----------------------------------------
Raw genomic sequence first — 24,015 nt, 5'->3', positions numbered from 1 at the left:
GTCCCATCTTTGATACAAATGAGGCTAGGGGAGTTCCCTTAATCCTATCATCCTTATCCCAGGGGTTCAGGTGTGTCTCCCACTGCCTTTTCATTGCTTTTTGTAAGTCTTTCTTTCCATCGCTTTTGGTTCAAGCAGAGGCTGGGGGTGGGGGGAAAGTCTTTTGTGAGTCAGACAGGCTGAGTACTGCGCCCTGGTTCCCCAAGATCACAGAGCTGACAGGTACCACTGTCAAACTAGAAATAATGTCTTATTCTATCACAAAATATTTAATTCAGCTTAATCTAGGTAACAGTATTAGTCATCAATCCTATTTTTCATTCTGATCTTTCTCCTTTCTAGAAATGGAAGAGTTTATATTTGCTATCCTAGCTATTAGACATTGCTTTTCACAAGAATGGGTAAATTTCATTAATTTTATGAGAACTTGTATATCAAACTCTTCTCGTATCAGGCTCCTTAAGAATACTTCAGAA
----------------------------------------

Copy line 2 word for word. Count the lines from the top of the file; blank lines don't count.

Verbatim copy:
GTCCCATCTTTGATACAAATGAGGCTAGGGGAGTTCCCTTAATCCTATCATCCTTATCCCAGGGGTTCAGGTGTGTCTCCCACTGCCTTTTCATTGCTTTTTGTAAGTCTTTCTTTCCATCGCTTTTGGTTCAAGCAGAGGCTGGGGGTGGGGGGAAAGTCTTTTGTGAGTCAGACAGGCTGAGTACTGCGCCCTGGTTCCCCAAGATCACAGAGCTGACAGGTACCACTGTCAAACTAGAAATAATGTCTTATTCTATCACAAAATATTTAATTCAGCTTAATCTAGGTAACAGTATTAGTCATCAATCCTATTTTTCATTCTGATCTTTCTCCTTTCTAGAAATGGAAGAGTTTATATTTGCTATCCTAGCTATTAGACATTGCTTTTCACAAGAATGGGTAAATTTCATTAATTTTATGAGAACTTGTATATCAAACTCTTCTCGTATCAGGCTCCTTAAGAATACTTCAGAA